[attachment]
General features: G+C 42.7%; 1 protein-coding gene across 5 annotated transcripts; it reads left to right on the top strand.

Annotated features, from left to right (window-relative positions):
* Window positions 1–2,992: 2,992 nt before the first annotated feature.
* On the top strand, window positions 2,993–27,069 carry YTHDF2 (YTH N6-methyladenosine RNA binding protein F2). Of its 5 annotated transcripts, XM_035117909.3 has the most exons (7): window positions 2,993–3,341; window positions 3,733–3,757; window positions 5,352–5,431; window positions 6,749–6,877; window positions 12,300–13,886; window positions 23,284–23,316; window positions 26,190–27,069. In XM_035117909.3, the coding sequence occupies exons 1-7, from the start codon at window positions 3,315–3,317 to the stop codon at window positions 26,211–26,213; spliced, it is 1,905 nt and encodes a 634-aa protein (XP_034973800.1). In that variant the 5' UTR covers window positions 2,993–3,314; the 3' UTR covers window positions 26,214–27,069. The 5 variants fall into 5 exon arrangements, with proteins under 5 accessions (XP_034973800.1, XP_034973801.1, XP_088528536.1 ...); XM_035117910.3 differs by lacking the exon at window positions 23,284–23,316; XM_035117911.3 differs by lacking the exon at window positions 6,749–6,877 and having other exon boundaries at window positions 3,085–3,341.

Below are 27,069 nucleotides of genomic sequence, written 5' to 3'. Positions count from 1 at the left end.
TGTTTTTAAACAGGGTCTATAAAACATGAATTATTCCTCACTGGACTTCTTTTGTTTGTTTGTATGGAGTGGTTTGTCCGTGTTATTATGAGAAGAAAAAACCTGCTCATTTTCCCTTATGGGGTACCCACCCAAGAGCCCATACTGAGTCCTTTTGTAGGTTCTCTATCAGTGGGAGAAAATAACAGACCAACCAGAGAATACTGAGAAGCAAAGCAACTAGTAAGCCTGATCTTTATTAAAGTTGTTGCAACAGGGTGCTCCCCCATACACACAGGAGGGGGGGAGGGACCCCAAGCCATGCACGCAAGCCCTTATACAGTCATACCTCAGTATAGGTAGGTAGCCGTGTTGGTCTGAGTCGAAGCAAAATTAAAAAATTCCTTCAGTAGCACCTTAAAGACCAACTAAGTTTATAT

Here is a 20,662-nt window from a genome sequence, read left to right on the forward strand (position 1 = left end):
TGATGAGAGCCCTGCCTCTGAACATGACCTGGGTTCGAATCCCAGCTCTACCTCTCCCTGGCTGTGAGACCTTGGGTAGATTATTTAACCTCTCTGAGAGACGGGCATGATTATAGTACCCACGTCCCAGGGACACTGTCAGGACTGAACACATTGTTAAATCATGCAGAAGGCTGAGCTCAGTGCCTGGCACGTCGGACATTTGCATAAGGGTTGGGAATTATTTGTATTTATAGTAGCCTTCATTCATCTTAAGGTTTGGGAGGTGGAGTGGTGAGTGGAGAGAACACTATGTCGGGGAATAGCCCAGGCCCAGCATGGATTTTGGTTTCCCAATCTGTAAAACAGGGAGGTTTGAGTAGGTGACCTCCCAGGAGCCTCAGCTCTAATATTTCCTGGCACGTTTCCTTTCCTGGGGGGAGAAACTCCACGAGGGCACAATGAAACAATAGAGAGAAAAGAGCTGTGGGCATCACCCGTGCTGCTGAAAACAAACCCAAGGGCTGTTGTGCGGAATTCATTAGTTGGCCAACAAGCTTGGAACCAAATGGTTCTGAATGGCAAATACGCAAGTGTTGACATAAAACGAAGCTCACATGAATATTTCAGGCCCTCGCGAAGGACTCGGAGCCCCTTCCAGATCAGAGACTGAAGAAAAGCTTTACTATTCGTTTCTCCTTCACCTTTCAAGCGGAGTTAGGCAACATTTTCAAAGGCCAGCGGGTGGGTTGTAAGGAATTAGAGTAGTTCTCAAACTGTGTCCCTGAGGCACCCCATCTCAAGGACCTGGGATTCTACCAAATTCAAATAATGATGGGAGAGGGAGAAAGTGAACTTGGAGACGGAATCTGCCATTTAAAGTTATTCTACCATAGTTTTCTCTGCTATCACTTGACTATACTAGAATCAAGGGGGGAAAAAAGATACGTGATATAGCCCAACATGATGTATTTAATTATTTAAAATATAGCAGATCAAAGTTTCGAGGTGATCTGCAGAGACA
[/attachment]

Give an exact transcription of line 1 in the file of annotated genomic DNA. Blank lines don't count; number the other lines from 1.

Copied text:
General features: G+C 42.7%; 1 protein-coding gene across 5 annotated transcripts; it reads left to right on the top strand.